Humans and many animals rely on the inner ear, an intricate sensory organ, to hear and to maintain balance. Inner ear development is a complex process that is dependent on a cascade of molecular events, which occur in a precise temporal sequence. Any missteps in this process will most likely result in some degree of dysfunction affecting the abilities to hear and maintain balance. My laboratorys goal is to identify the molecular mechanisms underlying the formation of this complex structure. Our focus is on identifying the tissues and signaling molecules that specify the three primary cell types (neural, sensory, and nonsensory) which make up the inner ear. We are also interested in the developmental mechanisms that dictate the spatial position and orientation of each of the inner ear components with respect to the overall body axes. To address these questions, we perform in ovo manipulations of chicken embryos and generate chicken and mouse models with genetic modifications.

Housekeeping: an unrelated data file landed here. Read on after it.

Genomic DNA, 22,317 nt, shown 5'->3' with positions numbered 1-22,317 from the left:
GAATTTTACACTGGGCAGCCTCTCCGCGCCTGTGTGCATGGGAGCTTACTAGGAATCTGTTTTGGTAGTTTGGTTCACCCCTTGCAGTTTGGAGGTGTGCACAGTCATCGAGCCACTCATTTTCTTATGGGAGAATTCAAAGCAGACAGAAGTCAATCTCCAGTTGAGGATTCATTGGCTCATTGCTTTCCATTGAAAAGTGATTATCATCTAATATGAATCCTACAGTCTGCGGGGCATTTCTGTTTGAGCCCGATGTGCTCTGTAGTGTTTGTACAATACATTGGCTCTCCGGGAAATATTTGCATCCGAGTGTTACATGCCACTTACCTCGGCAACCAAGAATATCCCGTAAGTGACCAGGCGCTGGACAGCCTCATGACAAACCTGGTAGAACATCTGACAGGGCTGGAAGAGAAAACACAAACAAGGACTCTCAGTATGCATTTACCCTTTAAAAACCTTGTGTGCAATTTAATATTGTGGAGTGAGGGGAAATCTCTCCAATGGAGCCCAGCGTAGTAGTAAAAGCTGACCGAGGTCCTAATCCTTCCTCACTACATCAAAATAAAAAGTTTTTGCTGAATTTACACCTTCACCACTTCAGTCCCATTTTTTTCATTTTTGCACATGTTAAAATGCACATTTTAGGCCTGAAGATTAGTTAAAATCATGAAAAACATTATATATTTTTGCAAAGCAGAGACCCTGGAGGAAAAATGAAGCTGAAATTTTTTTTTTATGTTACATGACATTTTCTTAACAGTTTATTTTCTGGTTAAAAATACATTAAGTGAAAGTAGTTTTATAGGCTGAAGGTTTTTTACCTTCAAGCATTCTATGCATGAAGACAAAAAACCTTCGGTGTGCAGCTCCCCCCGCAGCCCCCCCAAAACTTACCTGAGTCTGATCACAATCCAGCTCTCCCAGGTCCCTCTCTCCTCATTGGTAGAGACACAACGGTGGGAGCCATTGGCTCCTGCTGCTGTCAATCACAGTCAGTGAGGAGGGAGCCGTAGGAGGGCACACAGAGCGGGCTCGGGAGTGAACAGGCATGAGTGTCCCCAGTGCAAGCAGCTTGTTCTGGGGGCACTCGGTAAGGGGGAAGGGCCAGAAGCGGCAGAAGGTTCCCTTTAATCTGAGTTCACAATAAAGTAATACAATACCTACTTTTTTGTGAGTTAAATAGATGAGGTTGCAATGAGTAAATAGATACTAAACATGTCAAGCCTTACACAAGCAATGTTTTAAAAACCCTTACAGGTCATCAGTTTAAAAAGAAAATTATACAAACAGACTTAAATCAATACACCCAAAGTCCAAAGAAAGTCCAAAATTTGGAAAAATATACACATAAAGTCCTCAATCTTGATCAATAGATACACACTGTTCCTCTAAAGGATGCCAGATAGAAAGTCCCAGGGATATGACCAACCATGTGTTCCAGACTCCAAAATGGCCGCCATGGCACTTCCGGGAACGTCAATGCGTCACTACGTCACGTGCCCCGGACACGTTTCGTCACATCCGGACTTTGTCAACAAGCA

Animals: Rodents, birds

Campus Institute: National Institute on Deafness and Other Communication Disorders

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